Biological Impacts of the Textile Industry

Biological Impacts of the Textile Industry

The textile and textile products industry is one of the industries that is prioritized to be developed because it has a strategic role in the national economy, namely as a contributor to the country’s foreign exchange, absorbing a large number of workers, and as an industry that is relied on to meet national clothing needs.

This can be demonstrated through the acquisition of a surplus in exports against imports over the past decade, even when the economic crisis hit the world. the positive and negative impacts of the development of biological science can be used as additional information.

But fortunately the National ITPT can still maintain its trade surplus with a value of not less than US $ 5 billion, employing 1.34 million workers, reaching 63% of TKDN and contributing to meeting domestic needs by 46%.

With the development of the textile industry, of course it has several impacts. The positive impacts that occur are:

  • Advancing the country’s economy and increasing the country’s tax revenue
  • Opening up many new jobs for the surrounding community.
  • With the development of the industry will result in competition in the quality of the clothes produced.

Apart from these positive impacts, the textile industry also had several negative impacts. Especially in environmental problems, namely the waste it produces.

There are several types of waste that are generated in the production process. Usually solid waste is referred to as waste waste, waste in liquid form such as dirty water as a result of washing toilets or known as black water, and residual water or waste from production activities or what is also known as gray water.

The waste produced by a textile factory is usually a waste from various production processes that are carried out in making textiles.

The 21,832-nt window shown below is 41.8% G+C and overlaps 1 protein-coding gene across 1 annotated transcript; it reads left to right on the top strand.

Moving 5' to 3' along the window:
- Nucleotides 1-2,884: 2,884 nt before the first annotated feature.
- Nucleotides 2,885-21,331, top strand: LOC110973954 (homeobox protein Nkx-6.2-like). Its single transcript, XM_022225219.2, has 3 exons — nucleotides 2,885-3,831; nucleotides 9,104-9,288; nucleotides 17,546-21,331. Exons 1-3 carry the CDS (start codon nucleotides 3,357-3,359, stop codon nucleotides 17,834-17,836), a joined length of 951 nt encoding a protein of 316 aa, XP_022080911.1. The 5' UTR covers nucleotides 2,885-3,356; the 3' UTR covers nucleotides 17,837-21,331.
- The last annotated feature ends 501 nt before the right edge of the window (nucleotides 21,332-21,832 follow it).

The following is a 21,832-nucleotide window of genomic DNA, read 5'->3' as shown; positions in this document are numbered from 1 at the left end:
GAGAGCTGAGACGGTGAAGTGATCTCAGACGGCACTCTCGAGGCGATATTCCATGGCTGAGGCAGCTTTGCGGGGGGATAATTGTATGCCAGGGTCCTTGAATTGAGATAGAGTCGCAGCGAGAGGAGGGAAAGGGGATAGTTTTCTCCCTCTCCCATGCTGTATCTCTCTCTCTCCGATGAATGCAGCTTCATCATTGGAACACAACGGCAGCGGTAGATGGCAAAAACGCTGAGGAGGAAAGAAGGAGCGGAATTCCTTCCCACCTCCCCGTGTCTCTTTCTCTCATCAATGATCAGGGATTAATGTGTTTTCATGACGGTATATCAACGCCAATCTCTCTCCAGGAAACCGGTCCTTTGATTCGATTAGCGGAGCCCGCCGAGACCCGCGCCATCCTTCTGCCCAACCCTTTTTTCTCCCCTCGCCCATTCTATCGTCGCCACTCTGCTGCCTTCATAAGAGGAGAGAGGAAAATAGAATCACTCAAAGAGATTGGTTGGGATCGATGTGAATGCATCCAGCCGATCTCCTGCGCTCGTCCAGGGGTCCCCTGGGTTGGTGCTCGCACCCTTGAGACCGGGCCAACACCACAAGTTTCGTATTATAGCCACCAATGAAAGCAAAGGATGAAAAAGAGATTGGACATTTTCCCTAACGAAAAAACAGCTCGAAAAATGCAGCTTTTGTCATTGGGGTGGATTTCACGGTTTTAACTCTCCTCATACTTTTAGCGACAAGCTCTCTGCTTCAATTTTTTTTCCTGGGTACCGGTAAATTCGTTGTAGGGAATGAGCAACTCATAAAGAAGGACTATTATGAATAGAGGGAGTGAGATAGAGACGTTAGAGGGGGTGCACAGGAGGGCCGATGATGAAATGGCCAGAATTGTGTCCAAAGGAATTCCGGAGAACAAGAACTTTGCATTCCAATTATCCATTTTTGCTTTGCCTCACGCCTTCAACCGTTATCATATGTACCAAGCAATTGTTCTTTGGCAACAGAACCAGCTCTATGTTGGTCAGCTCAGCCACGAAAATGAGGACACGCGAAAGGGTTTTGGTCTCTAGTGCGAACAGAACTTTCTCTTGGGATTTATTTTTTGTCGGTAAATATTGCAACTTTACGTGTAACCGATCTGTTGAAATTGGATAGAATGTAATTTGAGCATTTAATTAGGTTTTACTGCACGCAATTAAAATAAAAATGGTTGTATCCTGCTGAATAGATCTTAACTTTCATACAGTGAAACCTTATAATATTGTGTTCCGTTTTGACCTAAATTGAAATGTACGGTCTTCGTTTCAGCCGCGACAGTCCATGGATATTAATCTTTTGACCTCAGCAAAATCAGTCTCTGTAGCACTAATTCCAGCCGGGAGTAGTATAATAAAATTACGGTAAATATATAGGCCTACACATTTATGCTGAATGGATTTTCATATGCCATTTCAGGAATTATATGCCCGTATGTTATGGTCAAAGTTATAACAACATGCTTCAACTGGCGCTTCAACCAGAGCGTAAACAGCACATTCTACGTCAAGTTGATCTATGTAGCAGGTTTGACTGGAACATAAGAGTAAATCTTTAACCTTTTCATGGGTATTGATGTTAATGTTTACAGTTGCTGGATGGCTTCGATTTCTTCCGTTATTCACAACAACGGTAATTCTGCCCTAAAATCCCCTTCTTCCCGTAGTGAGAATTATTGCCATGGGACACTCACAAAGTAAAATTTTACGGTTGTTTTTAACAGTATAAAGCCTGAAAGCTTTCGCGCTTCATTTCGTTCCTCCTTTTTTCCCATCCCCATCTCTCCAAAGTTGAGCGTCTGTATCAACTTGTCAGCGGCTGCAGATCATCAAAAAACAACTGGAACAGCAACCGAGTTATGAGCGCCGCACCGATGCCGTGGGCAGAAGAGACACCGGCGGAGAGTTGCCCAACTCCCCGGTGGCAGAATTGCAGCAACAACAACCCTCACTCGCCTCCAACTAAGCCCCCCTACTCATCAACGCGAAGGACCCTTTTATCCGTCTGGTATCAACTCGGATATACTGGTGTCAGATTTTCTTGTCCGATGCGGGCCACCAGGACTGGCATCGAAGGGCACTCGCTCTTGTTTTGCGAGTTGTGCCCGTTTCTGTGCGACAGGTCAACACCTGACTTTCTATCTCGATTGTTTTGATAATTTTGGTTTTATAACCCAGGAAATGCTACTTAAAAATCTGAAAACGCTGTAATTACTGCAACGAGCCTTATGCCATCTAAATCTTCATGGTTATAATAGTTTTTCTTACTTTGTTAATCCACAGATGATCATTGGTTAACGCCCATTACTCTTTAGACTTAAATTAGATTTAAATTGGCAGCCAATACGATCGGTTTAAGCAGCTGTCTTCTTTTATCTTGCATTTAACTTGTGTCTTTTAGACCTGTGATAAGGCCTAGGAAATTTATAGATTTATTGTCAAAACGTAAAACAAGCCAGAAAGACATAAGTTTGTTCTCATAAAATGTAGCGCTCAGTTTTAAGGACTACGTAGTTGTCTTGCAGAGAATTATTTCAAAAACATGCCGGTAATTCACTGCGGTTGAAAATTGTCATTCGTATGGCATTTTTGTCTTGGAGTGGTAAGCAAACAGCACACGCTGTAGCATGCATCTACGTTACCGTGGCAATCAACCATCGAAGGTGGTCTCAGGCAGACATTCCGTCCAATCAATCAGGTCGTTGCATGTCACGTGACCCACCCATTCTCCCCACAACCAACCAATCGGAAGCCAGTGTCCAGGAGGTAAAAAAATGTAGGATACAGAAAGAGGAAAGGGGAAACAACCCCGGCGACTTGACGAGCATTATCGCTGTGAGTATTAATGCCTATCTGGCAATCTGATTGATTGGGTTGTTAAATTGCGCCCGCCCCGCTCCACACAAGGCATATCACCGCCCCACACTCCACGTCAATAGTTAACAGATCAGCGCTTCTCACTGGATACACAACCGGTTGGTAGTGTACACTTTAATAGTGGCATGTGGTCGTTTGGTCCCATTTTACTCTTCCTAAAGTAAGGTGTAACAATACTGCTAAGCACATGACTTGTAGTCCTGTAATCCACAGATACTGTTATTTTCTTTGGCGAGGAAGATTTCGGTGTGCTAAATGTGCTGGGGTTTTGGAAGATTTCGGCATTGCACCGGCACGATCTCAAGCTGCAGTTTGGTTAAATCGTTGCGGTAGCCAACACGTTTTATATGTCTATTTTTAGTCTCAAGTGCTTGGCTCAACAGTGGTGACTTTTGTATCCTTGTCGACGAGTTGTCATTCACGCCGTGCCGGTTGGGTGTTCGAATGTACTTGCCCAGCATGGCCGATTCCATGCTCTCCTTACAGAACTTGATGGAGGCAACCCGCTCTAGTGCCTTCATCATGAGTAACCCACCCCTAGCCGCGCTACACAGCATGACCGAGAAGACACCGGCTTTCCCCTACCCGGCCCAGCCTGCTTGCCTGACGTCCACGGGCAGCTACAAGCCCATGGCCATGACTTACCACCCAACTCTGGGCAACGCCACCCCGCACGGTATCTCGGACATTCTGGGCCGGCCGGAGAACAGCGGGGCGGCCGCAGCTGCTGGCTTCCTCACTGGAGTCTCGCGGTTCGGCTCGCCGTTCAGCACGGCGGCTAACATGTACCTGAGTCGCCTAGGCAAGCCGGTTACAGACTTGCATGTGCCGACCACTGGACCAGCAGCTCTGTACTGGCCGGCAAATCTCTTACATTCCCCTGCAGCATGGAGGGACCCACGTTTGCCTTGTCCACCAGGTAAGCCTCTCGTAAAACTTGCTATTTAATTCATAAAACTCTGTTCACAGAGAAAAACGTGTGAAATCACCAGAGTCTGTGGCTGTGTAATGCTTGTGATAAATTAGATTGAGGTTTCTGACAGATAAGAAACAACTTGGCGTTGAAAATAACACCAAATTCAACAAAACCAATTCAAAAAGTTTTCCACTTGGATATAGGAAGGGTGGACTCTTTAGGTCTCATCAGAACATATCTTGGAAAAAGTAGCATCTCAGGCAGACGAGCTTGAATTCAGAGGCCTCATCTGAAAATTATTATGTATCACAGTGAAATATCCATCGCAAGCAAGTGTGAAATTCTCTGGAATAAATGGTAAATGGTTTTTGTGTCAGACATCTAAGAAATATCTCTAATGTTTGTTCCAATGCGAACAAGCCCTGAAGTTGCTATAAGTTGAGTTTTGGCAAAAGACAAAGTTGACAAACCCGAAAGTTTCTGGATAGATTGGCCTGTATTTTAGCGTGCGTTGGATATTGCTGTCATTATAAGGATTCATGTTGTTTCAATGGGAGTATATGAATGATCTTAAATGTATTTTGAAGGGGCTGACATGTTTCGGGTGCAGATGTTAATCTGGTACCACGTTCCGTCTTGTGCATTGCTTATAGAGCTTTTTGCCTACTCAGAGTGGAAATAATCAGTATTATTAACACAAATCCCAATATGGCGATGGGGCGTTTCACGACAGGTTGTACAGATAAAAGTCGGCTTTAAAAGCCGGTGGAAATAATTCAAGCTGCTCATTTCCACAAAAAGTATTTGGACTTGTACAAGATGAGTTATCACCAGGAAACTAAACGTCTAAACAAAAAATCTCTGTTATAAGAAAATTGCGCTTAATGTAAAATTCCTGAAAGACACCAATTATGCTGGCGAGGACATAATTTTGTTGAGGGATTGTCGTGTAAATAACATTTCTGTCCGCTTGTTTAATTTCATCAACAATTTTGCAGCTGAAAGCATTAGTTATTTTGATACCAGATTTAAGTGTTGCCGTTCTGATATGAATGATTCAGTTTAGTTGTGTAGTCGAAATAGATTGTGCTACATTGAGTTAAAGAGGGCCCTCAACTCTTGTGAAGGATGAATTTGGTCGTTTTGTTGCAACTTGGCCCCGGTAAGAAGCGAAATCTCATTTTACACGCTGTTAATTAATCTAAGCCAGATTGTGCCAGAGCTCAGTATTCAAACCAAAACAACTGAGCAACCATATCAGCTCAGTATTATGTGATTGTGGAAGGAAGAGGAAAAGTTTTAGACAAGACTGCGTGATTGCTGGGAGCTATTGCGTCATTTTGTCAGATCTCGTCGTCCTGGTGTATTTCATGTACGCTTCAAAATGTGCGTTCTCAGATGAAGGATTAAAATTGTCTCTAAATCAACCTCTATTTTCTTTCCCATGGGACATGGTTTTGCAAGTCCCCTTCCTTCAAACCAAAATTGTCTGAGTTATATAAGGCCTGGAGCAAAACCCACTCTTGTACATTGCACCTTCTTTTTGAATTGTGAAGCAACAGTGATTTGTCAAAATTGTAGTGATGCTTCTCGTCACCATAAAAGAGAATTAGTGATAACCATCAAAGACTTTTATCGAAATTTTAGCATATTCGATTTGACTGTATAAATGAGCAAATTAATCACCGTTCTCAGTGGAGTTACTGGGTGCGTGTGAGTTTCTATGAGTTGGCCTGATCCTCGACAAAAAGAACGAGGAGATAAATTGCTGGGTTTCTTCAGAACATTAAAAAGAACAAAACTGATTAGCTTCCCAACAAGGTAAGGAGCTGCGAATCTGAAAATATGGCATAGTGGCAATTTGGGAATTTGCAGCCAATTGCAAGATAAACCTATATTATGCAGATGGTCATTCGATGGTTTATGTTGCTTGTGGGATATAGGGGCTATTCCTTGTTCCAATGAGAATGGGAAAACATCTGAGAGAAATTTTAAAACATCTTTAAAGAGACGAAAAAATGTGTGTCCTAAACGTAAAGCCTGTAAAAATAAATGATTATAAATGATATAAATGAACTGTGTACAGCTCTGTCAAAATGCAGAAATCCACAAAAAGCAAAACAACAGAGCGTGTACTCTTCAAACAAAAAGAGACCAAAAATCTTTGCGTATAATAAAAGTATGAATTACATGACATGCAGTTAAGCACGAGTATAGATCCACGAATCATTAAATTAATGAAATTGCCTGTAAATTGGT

The process starts from the testing process to the refinement process. When the finishing process will be carried out the dyeing process on the textiles, then this process will produce high levels of ammonia which can pollute the environment, especially waters if the disposal process is not handled properly.

In terms of waste disposal, the textile industry usually discharges its waste into rivers in the area around the factory.

Padhal’s current river water is widely used by local people considering the difficulty of getting clean water in this modern era. Especially for people who cannot afford clean water, of course they will use the river water to meet their daily needs.

People living on the riverbanks will certainly use river water for bathing, washing and even cooking. Textile factory waste which is disposed of into the river certainly contains dyes which are used to dye the fabrics produced.

Of course this will be very dangerous if the dye used for this production mixes with river water and the water is used for cooking. If left unchecked, it will certainly disturb the health of the people who consume river water mixed with dyes from the textile factory waste.

In response to this, the government through the Ministry of Environment has rolled out environmentally friendly certifications for various industries, including textiles. But in fact, until now there has not been a single textile industry that has received the title of environmentally friendly.

The main problem with this waste is that there is no commitment from the textile business owners. In fact, if there is a clear commitment, it is not impossible that the company will move to an environmentally friendly industry.

For textile industry entrepreneurs who need extraordinary water and energy resources, an environmentally friendly industry can be interpreted as an effort to save water and energy. Then recycle the waste generated and reduce the greenhouse effect.

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